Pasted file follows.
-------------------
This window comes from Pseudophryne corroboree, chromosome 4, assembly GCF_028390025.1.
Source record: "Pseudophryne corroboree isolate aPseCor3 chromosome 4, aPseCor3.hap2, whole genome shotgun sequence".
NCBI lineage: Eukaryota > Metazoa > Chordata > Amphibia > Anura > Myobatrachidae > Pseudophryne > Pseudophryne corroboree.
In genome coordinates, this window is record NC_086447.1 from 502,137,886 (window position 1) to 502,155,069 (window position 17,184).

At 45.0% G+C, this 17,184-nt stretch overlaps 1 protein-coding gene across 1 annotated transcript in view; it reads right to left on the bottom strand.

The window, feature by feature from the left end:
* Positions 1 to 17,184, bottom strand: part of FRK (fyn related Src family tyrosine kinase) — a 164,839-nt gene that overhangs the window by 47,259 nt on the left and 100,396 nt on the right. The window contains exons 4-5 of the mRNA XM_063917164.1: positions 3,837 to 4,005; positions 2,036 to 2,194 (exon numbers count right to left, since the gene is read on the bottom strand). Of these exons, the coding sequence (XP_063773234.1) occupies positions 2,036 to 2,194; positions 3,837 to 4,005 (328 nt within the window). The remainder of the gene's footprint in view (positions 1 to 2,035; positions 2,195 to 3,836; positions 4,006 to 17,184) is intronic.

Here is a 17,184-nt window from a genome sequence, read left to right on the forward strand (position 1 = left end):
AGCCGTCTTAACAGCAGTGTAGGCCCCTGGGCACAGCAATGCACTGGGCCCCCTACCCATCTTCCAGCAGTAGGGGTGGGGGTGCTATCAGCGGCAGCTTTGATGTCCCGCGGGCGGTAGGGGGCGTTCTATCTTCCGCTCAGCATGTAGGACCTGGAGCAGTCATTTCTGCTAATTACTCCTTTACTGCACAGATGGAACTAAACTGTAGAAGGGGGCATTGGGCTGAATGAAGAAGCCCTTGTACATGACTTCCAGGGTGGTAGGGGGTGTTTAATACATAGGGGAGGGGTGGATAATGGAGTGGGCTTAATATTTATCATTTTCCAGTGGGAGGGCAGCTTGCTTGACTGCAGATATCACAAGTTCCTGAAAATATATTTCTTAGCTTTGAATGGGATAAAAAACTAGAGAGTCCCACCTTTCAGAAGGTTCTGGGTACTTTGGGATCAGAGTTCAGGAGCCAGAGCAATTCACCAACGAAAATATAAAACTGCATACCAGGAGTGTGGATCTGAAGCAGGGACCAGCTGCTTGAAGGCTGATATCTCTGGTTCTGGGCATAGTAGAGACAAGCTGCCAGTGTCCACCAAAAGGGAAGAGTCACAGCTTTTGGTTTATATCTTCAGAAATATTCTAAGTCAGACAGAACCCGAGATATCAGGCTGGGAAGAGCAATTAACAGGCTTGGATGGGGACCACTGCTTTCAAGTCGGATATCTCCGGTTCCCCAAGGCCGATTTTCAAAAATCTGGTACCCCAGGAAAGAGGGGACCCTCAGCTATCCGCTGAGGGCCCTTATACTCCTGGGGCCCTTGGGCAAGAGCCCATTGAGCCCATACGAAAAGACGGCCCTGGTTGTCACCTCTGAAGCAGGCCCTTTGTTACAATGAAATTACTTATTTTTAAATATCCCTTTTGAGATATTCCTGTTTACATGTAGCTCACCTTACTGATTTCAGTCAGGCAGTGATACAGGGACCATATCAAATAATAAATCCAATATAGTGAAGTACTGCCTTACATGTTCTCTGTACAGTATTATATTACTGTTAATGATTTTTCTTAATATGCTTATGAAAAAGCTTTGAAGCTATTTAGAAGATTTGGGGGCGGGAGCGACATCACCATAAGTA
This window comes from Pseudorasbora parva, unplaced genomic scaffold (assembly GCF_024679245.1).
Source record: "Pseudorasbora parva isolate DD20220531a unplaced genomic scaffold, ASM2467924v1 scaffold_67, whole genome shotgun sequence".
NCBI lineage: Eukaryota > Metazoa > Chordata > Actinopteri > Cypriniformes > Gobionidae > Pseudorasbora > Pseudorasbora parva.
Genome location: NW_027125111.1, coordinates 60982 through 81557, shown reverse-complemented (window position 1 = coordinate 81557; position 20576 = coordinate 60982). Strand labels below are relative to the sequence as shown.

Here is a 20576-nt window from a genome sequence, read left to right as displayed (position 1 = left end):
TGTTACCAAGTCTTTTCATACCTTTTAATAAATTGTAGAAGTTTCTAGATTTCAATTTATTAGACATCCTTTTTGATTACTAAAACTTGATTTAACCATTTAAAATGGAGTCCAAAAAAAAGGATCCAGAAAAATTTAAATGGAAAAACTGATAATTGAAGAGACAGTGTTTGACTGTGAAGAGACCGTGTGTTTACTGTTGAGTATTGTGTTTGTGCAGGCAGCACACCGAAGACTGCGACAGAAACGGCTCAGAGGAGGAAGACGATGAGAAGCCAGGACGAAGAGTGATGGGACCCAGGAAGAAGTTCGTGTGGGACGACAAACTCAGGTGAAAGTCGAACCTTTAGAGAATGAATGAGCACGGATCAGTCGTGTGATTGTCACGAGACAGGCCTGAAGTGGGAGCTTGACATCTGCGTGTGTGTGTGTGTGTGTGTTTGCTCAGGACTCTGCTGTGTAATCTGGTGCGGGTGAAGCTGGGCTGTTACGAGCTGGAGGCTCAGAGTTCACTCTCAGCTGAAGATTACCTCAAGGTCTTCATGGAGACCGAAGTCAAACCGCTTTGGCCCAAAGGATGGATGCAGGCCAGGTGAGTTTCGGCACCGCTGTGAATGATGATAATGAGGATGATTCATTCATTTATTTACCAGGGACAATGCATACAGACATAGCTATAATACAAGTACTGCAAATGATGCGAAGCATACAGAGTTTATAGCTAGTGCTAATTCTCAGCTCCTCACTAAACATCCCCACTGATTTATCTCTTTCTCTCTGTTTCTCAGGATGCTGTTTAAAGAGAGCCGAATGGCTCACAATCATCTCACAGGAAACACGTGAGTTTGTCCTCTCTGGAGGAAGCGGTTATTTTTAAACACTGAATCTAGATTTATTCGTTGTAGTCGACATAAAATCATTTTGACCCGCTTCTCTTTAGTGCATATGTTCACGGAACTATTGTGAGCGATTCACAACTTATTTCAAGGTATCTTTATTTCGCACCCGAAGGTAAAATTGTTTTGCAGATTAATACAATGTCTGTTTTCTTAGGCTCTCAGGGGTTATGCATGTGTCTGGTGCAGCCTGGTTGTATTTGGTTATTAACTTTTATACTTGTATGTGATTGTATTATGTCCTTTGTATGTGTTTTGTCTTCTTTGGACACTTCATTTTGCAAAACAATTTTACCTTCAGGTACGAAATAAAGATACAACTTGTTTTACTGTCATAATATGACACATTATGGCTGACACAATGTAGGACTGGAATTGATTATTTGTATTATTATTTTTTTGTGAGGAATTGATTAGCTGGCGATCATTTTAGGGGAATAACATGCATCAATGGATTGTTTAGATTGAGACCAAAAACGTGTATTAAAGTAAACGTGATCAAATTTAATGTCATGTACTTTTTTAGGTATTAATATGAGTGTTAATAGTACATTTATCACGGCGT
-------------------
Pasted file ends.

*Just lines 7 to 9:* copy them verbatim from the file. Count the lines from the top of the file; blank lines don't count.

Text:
* Positions 1 to 17,184, bottom strand: part of FRK (fyn related Src family tyrosine kinase) — a 164,839-nt gene that overhangs the window by 47,259 nt on the left and 100,396 nt on the right. The window contains exons 4-5 of the mRNA XM_063917164.1: positions 3,837 to 4,005; positions 2,036 to 2,194 (exon numbers count right to left, since the gene is read on the bottom strand). Of these exons, the coding sequence (XP_063773234.1) occupies positions 2,036 to 2,194; positions 3,837 to 4,005 (328 nt within the window). The remainder of the gene's footprint in view (positions 1 to 2,035; positions 2,195 to 3,836; positions 4,006 to 17,184) is intronic.

Here is a 17,184-nt window from a genome sequence, read left to right on the forward strand (position 1 = left end):
AGCCGTCTTAACAGCAGTGTAGGCCCCTGGGCACAGCAATGCACTGGGCCCCCTACCCATCTTCCAGCAGTAGGGGTGGGGGTGCTATCAGCGGCAGCTTTGATGTCCCGCGGGCGGTAGGGGGCGTTCTATCTTCCGCTCAGCATGTAGGACCTGGAGCAGTCATTTCTGCTAATTACTCCTTTACTGCACAGATGGAACTAAACTGTAGAAGGGGGCATTGGGCTGAATGAAGAAGCCCTTGTACATGACTTCCAGGGTGGTAGGGGGTGTTTAATACATAGGGGAGGGGTGGATAATGGAGTGGGCTTAATATTTATCATTTTCCAGTGGGAGGGCAGCTTGCTTGACTGCAGATATCACAAGTTCCTGAAAATATATTTCTTAGCTTTGAATGGGATAAAAAACTAGAGAGTCCCACCTTTCAGAAGGTTCTGGGTACTTTGGGATCAGAGTTCAGGAGCCAGAGCAATTCACCAACGAAAATATAAAACTGCATACCAGGAGTGTGGATCTGAAGCAGGGACCAGCTGCTTGAAGGCTGATATCTCTGGTTCTGGGCATAGTAGAGACAAGCTGCCAGTGTCCACCAAAAGGGAAGAGTCACAGCTTTTGGTTTATATCTTCAGAAATATTCTAAGTCAGACAGAACCCGAGATATCAGGCTGGGAAGAGCAATTAACAGGCTTGGATGGGGACCACTGCTTTCAAGTCGGATATCTCCGGTTCCCCAAGGCCGATTTTCAAAAATCTGGTACCCCAGGAAAGAGGGGACCCTCAGCTATCCGCTGAGGGCCCTTATACTCCTGGGGCCCTTGGGCAAGAGCCCATTGAGCCCATACGAAAAGACGGCCCTGGTTGTCACCTCTGAAGCAGGCCCTTTGTTACAATGAAATTACTTATTTTTAAATATCCCTTTTGAGATATTCCTGTTTACATGTAGCTCACCTTACTGATTTCAGTCAGGCAGTGATACAGGGACCATATCAAATAATAAATCCAATATAGTGAAGTACTGCCTTACATGTTCTCTGTACAGTATTATATTACTGTTAATGATTTTTCTTAATATGCTTATGAAAAAGCTTTGAAGCTATTTAGAAGATTTGGGGGCGGGAGCGACATCACCATAAGTA